The original Walkman introduced a change in music listening habits by allowing people to carry music with them and listen to music through lightweight headphones. The prototype was built in 1978 by audio-division engineer Nobutoshi Kihara for Sony co-chairman Akio Morita, who wanted to be able to listen to operas during his frequent trans-Pacific plane trips. Continue reading to see what happened when The Fine Bros gave a group of kids a Walkman and asked them to explain what it does.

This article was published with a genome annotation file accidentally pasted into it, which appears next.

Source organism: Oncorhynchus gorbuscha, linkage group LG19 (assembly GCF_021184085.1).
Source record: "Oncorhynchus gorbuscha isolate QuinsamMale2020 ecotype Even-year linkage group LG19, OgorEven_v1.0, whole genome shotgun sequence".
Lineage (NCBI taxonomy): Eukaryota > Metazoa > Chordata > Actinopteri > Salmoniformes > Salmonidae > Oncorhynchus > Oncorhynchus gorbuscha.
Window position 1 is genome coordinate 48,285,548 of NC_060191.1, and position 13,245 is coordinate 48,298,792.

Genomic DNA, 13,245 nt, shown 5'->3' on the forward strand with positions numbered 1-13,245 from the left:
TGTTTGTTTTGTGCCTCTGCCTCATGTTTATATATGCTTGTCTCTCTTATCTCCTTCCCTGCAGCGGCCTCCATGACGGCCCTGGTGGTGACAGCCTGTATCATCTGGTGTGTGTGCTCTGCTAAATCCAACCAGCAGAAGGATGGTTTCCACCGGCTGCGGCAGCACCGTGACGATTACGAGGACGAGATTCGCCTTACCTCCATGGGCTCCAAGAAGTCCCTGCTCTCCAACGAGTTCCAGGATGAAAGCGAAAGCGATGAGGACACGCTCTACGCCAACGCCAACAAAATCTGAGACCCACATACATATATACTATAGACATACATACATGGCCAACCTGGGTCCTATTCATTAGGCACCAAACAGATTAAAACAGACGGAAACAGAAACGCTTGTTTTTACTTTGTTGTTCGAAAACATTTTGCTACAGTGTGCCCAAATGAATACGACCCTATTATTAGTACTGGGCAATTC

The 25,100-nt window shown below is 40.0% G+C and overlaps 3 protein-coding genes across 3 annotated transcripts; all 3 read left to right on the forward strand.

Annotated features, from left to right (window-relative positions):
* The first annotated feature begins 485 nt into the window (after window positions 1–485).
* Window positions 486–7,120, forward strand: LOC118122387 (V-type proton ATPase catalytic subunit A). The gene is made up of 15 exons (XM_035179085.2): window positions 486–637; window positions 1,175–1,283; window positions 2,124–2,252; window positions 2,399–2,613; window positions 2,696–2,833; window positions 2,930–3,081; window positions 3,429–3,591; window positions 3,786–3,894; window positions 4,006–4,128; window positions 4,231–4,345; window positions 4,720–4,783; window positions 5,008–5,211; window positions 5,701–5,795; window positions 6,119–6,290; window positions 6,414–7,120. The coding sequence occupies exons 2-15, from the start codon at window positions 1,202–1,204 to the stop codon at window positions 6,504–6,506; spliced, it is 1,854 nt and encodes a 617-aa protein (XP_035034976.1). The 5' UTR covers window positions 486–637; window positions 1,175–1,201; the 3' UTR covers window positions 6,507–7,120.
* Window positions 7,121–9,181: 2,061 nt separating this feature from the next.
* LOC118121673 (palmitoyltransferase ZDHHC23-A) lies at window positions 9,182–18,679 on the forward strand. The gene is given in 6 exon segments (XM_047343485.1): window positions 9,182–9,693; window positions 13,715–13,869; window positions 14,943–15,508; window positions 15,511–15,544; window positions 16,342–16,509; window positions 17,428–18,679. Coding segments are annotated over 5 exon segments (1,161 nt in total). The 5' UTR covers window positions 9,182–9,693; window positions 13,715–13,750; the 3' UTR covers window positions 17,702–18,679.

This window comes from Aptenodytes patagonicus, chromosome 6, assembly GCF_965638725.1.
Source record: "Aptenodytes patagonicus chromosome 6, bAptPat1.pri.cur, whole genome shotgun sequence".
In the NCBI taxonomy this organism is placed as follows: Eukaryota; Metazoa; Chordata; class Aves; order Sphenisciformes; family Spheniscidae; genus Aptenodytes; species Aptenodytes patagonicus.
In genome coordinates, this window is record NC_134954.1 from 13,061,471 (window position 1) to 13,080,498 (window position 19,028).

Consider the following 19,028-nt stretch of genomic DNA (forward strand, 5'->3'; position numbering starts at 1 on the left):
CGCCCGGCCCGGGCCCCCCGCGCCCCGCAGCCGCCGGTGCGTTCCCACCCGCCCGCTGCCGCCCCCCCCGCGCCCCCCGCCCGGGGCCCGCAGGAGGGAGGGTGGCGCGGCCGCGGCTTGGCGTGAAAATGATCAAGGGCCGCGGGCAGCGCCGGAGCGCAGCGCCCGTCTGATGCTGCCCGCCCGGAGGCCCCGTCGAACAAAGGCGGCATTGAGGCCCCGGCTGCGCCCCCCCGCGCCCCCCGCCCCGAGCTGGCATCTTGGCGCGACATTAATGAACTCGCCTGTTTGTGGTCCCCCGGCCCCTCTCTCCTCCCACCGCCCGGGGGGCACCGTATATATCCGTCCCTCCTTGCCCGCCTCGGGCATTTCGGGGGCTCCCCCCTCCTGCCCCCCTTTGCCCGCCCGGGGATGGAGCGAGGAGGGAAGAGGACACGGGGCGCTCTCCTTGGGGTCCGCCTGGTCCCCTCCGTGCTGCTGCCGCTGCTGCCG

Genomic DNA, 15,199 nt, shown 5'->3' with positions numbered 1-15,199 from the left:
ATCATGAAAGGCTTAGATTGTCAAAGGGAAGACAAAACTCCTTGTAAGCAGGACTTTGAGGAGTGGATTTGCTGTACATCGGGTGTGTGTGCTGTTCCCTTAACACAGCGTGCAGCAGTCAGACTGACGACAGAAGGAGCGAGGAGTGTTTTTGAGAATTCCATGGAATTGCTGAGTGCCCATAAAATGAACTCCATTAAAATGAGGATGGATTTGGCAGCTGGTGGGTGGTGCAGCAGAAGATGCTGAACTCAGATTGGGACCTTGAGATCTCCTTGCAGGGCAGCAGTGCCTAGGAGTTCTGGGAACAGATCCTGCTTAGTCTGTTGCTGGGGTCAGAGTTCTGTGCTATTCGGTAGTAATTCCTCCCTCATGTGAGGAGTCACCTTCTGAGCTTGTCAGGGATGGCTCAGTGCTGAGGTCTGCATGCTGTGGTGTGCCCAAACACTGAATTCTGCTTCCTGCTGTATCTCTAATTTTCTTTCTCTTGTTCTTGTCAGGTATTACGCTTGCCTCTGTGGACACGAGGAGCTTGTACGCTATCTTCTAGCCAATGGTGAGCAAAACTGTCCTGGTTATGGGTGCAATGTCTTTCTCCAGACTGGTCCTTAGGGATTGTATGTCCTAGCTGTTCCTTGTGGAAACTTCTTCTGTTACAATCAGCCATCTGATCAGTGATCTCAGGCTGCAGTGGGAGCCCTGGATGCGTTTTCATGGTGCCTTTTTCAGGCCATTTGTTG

The original Walkman was marketed in 1979 as the Walkman in Japan and, from 1980, the Soundabout in many other countries including the US, Freestyle in Sweden and the Stowaway in the UK. Advertising, despite all the foreign languages, still attracted thousands of buyers in the US specifically. Morita hated the name "Walkman" and asked that it be changed, but relented after being told by junior executives that a promotion campaign had already begun using the brand name and that it would be too expensive to change.